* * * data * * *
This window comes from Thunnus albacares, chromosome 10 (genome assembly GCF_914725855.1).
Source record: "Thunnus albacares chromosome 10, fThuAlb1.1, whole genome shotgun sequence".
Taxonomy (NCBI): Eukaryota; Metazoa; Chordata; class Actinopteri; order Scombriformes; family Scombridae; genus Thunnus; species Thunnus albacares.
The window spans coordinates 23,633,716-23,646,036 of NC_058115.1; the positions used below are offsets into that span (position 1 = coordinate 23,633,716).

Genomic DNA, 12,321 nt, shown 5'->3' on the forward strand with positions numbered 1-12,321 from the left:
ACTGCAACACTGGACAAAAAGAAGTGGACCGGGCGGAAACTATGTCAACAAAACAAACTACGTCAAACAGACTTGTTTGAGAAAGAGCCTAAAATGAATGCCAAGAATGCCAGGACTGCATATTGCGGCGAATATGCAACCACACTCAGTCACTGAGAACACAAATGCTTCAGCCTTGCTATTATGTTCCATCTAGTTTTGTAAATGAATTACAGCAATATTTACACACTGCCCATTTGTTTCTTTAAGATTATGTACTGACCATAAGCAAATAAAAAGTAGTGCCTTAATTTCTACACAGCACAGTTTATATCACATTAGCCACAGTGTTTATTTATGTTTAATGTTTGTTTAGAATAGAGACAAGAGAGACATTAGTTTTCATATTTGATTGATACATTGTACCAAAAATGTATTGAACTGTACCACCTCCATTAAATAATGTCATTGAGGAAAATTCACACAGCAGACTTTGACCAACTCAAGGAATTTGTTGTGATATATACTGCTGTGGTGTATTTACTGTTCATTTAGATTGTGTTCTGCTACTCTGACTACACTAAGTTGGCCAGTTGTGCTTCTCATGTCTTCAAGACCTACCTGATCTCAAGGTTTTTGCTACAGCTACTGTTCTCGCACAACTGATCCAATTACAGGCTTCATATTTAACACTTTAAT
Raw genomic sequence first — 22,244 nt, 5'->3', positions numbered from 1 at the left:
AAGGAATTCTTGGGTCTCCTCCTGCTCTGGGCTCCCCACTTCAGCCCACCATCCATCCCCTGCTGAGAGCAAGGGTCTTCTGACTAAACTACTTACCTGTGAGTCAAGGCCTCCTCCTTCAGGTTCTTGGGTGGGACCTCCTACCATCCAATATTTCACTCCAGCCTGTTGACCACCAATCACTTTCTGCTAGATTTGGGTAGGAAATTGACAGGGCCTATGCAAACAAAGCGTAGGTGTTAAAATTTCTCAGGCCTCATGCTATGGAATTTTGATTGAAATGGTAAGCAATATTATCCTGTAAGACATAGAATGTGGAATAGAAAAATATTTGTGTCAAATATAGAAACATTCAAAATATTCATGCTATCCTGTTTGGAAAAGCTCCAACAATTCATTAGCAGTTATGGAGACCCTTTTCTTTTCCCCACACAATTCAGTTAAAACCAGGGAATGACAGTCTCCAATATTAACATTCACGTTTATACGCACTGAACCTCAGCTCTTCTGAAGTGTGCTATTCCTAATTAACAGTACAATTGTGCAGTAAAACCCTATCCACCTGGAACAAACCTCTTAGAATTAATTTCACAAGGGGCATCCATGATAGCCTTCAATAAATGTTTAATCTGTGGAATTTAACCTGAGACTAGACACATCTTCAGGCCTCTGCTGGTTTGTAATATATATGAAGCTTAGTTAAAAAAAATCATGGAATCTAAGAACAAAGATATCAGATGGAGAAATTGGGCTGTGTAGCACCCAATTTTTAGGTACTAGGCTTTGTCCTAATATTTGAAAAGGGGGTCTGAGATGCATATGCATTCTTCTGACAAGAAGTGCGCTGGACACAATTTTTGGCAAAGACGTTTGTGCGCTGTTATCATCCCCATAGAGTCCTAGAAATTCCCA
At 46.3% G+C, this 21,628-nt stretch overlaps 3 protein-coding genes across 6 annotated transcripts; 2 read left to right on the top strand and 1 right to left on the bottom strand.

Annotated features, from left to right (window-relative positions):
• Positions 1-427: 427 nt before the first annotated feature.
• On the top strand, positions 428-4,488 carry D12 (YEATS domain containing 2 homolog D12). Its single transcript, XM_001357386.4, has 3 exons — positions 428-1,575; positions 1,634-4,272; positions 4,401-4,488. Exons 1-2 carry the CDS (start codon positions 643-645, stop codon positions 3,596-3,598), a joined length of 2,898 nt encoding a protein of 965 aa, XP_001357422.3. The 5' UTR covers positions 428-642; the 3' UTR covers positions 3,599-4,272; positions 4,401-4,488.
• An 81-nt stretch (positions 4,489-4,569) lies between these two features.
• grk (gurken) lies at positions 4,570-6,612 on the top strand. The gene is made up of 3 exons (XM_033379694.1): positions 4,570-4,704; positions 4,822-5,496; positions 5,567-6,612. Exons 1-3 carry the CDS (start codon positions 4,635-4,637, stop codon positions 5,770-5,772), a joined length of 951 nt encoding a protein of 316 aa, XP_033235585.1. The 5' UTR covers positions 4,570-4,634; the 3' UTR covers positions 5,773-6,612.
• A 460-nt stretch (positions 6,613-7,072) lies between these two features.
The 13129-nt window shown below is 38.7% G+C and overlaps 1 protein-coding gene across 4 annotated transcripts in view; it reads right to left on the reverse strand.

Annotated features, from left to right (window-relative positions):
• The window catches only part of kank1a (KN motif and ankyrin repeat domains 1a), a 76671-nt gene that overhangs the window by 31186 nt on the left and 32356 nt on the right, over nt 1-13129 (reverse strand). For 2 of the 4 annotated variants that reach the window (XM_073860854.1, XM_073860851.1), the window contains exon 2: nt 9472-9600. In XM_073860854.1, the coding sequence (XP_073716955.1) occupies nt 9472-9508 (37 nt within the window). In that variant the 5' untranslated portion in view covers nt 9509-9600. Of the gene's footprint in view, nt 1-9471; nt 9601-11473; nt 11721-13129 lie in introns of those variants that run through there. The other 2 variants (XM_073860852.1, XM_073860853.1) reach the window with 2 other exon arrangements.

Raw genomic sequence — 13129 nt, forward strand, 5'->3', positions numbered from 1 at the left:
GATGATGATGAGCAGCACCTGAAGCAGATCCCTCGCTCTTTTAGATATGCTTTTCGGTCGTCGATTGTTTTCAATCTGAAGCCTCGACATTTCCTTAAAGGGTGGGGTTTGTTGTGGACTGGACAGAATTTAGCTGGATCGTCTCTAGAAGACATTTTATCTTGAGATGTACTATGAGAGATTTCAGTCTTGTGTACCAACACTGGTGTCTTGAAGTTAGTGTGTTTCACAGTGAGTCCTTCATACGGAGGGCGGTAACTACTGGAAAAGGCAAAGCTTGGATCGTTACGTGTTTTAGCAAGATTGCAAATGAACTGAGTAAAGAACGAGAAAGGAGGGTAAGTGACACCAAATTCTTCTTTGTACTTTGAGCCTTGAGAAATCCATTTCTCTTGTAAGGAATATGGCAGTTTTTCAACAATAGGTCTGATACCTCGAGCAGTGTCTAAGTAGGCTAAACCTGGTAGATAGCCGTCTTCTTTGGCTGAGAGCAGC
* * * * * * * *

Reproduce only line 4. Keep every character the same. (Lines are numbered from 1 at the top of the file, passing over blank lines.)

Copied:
The window spans coordinates 23,633,716-23,646,036 of NC_058115.1; the positions used below are offsets into that span (position 1 = coordinate 23,633,716).